Federal prosecutors are investigating whether employees of the private security
firm Blackwater USA illegally smuggled into Iraq weapons that may have been sold
on the black market and ended up in the hands of a U.S.-designated terrorist organization,
officials said Friday.
The U.S. Attorney's Office in Raleigh, N.C., is handling the investigation with
help from Pentagon and State Department auditors, who have concluded there is
enough evidence to file charges, the officials told The Associated Press. Blackwater
is based in Moyock, N.C.
The U.S. attorney for the eastern district of North Carolina, George Holding,
and a spokeswoman for Blackwater did not return calls seeking comment Friday.
Pentagon and State Department spokesmen declined to comment.
Officials with knowledge of the case said it is active, although at an early
stage. They spoke on condition of anonymity due to the sensitivity of the matter,
which has heightened since 11 Iraqis were killed Sunday in a shooting involving
Blackwater contractors protecting a U.S. diplomatic convoy in Baghdad.
The officials could not say whether the investigation would result in indictments,
how many Blackwater employees are involved or if the company itself, which has
won hundreds of millions of dollars in government security contracts since the
2003 invasion of Iraq, is under scrutiny.
In Saturday's editions, The News & Observer of Raleigh reported that two
former Blackwater employees — Kenneth Wayne Cashwell of Virginia Beach,
Va., and William Ellsworth "Max" Grumiaux of Clemmons, N.C. —
are cooperating with federal investigators.
Cashwell and Grumiaux pleaded guilty in early 2007 to possession of stolen firearms
that had been shipped in interstate or foreign commerce, and aided and abetted
another in doing so, according to court papers viewed by The Associated Press.
In their plea agreements, which call for a maximum sentence of 10 years in prison
and a $250,000 fine, the men agreed to testify in any future proceedings.
Calls to defense attorneys were not immediately returned Friday evening, and
calls to the telephone listings for both men also were not returned.
The News & Observer, citing unidentified sources, reported that the probe
was looking at whether Blackwater had shipped unlicensed automatic weapons and
military goods to Iraq without a license.
The paper's report that the company itself was under investigation could not
be confirmed by the AP.
Meanwhile, Secretary of State Condoleezza Rice ordered a review of security
practices for U.S. diplomats in Iraq following a deadly incident involving Blackwater
USA guards protecting an embassy convoy.
Rice's announcement came as the U.S. Embassy in Baghdad resumed limited diplomatic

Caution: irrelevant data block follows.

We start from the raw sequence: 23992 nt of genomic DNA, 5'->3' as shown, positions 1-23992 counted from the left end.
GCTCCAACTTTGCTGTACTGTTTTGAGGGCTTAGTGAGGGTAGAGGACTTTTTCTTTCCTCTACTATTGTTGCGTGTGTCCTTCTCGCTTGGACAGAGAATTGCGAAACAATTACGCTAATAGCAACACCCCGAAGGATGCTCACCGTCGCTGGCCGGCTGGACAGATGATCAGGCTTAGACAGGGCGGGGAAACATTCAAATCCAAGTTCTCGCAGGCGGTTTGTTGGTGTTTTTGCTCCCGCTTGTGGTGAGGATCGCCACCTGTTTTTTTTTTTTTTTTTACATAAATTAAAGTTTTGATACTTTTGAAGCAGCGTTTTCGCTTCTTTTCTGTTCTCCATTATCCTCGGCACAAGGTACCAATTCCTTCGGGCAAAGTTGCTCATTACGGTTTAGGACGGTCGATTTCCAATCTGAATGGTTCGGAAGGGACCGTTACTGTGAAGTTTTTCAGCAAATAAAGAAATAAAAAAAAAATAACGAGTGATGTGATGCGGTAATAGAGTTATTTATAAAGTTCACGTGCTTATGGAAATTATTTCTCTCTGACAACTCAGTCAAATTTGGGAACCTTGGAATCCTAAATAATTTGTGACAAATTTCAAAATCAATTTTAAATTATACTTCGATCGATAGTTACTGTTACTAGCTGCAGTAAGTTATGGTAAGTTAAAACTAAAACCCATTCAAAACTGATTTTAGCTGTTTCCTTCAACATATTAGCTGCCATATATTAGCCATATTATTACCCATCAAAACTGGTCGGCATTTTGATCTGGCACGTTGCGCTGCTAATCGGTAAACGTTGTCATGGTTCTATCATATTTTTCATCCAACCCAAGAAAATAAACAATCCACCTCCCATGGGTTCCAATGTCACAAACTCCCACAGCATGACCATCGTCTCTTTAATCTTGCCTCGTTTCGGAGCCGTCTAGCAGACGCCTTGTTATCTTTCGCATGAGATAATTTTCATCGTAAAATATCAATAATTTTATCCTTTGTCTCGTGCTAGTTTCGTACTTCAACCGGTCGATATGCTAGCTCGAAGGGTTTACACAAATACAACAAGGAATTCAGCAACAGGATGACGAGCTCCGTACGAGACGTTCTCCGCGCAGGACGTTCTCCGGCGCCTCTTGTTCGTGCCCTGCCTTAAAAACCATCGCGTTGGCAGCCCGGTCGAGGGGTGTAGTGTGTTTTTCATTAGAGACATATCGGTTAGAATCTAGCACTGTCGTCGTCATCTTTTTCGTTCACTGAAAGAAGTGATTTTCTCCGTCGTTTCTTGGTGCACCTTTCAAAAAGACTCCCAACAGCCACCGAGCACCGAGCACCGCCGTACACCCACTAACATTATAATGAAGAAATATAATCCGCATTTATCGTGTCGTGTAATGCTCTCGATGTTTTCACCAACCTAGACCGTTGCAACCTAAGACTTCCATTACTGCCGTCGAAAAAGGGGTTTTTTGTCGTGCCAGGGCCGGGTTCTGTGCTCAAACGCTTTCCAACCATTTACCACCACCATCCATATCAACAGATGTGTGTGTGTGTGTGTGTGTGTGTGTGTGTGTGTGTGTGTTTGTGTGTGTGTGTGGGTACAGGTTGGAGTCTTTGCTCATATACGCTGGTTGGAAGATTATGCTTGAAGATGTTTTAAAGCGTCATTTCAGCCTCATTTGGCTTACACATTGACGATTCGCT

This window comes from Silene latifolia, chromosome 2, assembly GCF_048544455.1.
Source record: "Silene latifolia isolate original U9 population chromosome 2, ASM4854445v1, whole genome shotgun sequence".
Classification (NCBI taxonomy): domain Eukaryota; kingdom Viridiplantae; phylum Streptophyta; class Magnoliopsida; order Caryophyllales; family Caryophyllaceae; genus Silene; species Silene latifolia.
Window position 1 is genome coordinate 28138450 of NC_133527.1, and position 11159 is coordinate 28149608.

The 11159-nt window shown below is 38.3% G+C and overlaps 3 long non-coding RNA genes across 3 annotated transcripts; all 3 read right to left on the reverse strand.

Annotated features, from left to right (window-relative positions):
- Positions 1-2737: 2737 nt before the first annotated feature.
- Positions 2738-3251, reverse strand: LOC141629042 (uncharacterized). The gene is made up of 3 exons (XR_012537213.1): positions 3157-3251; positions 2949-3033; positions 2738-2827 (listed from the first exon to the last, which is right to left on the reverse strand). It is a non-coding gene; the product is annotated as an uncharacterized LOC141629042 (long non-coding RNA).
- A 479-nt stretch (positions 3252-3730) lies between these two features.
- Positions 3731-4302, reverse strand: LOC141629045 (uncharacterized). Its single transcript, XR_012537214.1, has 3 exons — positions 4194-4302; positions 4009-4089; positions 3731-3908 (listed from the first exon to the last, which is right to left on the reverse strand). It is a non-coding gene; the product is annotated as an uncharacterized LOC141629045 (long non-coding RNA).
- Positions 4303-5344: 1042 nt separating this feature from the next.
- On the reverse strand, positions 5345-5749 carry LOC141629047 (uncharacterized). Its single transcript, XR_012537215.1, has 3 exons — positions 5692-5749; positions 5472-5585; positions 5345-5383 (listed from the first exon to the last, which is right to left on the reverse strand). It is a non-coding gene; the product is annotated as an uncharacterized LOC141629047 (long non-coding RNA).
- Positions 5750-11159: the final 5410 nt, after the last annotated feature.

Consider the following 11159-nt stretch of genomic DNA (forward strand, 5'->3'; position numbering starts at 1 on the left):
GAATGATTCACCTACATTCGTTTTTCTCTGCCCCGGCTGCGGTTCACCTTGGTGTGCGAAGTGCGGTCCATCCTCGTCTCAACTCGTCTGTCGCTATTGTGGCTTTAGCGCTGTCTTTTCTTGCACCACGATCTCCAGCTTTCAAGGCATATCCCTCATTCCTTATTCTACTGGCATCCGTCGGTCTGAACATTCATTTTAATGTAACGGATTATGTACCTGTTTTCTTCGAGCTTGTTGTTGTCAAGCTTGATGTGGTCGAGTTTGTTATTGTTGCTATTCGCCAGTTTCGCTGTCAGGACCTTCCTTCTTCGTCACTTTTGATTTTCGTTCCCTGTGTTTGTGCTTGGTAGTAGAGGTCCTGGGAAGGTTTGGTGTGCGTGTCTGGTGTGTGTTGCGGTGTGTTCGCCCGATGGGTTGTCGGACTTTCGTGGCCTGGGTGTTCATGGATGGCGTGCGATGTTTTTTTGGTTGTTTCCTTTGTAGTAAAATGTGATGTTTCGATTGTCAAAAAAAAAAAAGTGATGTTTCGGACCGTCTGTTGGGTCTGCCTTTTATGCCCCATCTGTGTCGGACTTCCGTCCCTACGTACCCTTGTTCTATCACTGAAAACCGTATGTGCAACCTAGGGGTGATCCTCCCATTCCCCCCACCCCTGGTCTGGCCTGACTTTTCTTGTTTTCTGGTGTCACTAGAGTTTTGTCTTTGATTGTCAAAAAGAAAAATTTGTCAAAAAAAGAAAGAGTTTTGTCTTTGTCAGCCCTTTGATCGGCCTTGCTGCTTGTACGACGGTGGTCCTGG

convoys under the protection of Blackwater outside the heavily fortified Green
Zone after a suspension because of the weekend incident in that city.
In the United States, officials in Washington said the smuggling investigation
grew from internal Pentagon and State Department inquiries into U.S. weapons
that had gone missing in Iraq. It gained steam after Turkish authorities protested
to the U.S. in July that they had seized American arms from the outlawed Kurdistan
Workers Party, or PKK, rebels.
The Turks provided serial numbers of the weapons to U.S. investigators, said
a Turkish official.
The Pentagon said in late July it was looking into the Turkish complaints and
a U.S. official said FBI agents had traveled to Turkey in recent months to look
into cases of missing U.S. weapons in Iraq.
Investigators are determining whether the alleged Blackwater weapons match those
taken from the PKK.
It was not clear if Blackwater employees suspected of selling to the black market
knew the weapons they allegedly sold to middlemen might wind up with the PKK.
If they did, possible charges against them could be more serious than theft
or illegal weapons sales, officials said.
The PKK, which is fighting for an independent Kurdistan, is banned in Turkey,
which has a restive Kurdish population and is considered a "foreign terrorist
organization" by the State Department. That designation bars U.S. citizens
or those in U.S. jurisdictions from supporting the group in any way.
The North Carolina investigation was first brought to light by State Department
Inspector General Howard Krongard, who mentioned it, perhaps inadvertently,
this week while denying he had improperly blocked fraud and corruption probes
in Iraq and Afghanistan.
Krongard was accused in a letter by Rep. Henry Waxman, D-Calif., chairman of
the House Oversight and Government Reform Committee, of politically motivated
malfeasance, including refusing to cooperate with an investigation into alleged
weapons smuggling by a large, unidentified State Department contractor.
In response, Krongard said in a written statement that he "made one of
my best investigators available to help Assistant U.S. Attorneys in North Carolina
in their investigation into alleged smuggling of weapons into Iraq by a contractor."
His statement went further than Waxman's letter because it identified the state
in which the investigation was taking place. Blackwater is the biggest of the
State Department's three private security contractors.
The other two, Dyncorp and Triple Canopy, are based in Washington's northern
Virginias suburbs, outside the jurisdiction of the North Carolina's attorneys.